What is most people’s favourite Italian ingredient? Cheese, for sure. And Italians certainly know a thing or two about delicious cheeses. But because of that, when it comes to Italian cheese, it can get really confusing.
There are so many different cheeses that it is hard to know the differences and to understand their different uses, what cheeses go with each dishes. However, with this Italian cheese guide, you will get to know the top cheeses in Italy, and you will learn more about it. Making sure that you will be able to purchase the right Italian cheese next time.
Something interesting about cheese
We have a cheese fact for you. How many different types of cheeses are there in the world? Ten, twenty or even a hundred?
According to the rind, there are 7 different types of cheeses. But then, they can be categorised into many thousands of varieties. And, while I’m sure cheese lovers will give anything to try all of the different types of cheese, can you imagine how long that would take?
Soft Italian cheese
The most common Italian cheeses that you might already be familiar with, are Soft Italian cheeses. Soft cheeses are very popular in Italy and used almost every day, and you can purchase them in every Italian supermarket. Cheeses like Ricotta, Mozzarella, and Mascarpone. Here is some more information about some of the most popular soft Italian cheeses.
- Ricotta. Commonly made from cow’s milk. However, can also be made from Buffalo, sheep or goats’ milk. This is a creamy, sweet cheese and is typically used for pasta and pastry fillings.
- Mozzarella. Traditionally made from cow’s milk, but can also be made from buffalo milk. This cheese has a creamy and milky taste. And, it is used mostly in salad and pizza. Some are also using it in pasta dishes. There also is burrata, mozzarella’s creamier, buttery cousin.
- Mascarpone. Made from cream. Has a rich and creamy taste. Used for cream alternatives, like pastry fillings and tiramisu.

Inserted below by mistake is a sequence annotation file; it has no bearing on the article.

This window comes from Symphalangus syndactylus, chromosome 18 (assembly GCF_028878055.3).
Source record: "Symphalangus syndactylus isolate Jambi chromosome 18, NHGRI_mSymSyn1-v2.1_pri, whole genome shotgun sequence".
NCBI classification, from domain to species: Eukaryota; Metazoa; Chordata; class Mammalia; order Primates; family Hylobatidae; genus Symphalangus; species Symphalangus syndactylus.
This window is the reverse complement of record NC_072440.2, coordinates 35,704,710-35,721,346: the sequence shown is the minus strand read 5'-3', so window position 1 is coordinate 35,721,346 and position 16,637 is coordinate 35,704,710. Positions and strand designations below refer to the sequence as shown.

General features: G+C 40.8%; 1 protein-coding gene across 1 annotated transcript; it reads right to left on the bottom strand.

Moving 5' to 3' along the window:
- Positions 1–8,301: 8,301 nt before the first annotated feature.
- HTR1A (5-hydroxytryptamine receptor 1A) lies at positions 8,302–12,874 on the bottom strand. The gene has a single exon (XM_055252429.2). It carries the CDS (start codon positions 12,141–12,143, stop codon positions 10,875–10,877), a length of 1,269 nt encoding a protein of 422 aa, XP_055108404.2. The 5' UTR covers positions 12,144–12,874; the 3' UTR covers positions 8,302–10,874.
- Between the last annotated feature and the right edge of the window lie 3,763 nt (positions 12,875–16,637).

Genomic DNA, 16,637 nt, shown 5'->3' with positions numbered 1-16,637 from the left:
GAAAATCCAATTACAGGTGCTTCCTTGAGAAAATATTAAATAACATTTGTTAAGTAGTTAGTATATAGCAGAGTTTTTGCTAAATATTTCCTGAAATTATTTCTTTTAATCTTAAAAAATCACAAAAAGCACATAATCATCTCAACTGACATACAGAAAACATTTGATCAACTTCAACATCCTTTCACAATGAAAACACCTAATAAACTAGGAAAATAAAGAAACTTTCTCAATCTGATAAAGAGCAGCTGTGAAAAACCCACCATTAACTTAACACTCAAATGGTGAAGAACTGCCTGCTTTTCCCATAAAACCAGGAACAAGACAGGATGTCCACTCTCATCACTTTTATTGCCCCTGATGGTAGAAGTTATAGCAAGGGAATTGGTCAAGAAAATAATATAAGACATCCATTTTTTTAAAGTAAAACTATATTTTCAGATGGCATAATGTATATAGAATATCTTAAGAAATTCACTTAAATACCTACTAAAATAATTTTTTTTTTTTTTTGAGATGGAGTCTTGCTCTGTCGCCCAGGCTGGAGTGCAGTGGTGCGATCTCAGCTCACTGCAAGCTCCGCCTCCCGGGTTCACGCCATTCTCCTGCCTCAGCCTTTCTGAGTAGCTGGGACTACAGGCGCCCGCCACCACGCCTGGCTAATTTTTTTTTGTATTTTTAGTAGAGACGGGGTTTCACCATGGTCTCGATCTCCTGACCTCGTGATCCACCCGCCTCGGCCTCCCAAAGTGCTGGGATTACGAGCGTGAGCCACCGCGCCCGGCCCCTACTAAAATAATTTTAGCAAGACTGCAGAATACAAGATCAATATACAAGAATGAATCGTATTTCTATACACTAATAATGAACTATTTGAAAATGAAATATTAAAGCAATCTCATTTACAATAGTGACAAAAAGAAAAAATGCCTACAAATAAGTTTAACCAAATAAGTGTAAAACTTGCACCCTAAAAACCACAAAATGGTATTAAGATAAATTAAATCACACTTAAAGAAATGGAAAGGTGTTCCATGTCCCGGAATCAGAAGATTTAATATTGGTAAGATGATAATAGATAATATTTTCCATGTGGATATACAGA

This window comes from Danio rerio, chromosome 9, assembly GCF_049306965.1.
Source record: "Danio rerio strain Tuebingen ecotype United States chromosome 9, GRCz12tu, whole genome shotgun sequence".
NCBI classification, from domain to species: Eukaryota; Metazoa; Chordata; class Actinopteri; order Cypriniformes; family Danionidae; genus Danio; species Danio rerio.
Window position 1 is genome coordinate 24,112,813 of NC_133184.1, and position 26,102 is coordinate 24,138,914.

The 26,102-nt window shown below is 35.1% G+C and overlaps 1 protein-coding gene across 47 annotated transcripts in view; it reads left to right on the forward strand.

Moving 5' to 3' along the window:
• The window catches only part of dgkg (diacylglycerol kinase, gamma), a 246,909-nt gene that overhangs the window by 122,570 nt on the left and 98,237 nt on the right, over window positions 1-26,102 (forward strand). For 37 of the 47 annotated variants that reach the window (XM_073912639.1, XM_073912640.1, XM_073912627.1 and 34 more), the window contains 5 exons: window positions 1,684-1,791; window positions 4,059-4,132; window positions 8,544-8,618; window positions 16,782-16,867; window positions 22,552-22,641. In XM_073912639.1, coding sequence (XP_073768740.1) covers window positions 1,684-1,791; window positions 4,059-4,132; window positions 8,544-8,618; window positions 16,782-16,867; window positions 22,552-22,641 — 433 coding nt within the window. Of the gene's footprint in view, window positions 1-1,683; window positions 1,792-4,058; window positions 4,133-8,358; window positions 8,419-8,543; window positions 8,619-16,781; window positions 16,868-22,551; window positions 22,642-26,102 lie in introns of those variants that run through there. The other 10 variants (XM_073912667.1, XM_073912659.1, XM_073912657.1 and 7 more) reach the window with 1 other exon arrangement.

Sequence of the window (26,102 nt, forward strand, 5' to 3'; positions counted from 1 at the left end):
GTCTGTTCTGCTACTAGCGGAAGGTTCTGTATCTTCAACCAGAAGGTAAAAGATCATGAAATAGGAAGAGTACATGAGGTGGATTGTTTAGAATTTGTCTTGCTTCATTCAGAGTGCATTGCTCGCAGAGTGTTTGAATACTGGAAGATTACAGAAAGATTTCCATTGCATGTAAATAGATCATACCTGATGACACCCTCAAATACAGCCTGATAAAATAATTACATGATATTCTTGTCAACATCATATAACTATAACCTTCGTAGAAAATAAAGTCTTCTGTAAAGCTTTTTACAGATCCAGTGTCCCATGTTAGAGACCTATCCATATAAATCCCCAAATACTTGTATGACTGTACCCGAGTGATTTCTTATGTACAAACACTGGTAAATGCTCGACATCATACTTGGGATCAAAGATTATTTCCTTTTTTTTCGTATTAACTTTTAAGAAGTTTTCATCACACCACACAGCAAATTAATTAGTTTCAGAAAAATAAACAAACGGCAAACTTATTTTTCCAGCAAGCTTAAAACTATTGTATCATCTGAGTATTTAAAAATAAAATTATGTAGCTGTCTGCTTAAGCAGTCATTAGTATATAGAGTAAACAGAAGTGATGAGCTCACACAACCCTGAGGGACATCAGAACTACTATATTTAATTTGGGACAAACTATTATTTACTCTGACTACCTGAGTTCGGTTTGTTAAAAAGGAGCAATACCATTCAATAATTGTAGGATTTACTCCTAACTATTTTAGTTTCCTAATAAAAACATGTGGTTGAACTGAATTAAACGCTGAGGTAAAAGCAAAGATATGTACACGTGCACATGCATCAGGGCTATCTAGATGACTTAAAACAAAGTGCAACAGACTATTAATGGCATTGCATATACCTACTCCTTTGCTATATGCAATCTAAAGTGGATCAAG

Semi-soft Italian cheese
Semi-soft cheese is the cheese that is still soft, but that can be cut with a knife. These are less-known cheeses, but many Italian chefs are using these varieties all over the world. These cheeses are easy to find in Italy, but harder to find in other countries. These are some examples of semi-soft Italian cheese.
- Scamorza. Made from cow milk. Has a creamy, waxy and smokey taste. Can be used as a mozzarella alternative in salad, pizza and pasta dishes.
- Fontina. Also made from cow milk. Has a buttery and nutty flavour. Can be used for fondue and truffle pasta.
- Gorgonzola. A blue cheese made from cow milk. Has a creamy texture and sharp notes because of its blue veins. Can be used in pizza, pasta, and risotto.
Hard Italian cheese
Aged for longer and with lower water content, hard Italian cheeses might be amongst the most well known worldwide. Dry and crumbly, hard cheeses are perfect to season your pasta dishes, enrich your cheese boards and just enjoy on their own.
- Parmigiano Reggiano. Made from cow milk. Only produced in a very specific part of Italy, it’s the only cheese that can be called with that name. If you are buying parmesan at the supermarket, it will be similar but not the authentic Italian cheese.
- Grana Padano. Similar to Parmigiano, the difference lays in the way the cows are fed and in the ageing time.
- Pecorino Romano. Just like the others, true Pecorino Romano is only made in specific regions of Italy. Made from sheep’s milk, it is salty and nutty to the taste. It’s aged for at least five months or more to achieve the proper firmness.
These are just a few of the most popular types of Italian cheese that you can find. You can try them there, and they are easy to buy and find in the UK as well, so you can use as an ingredient in your food. Italians love cooking, and they love adding a variety of cheeses to their food. For cheese lovers, a trip to Italy will feel like heaven.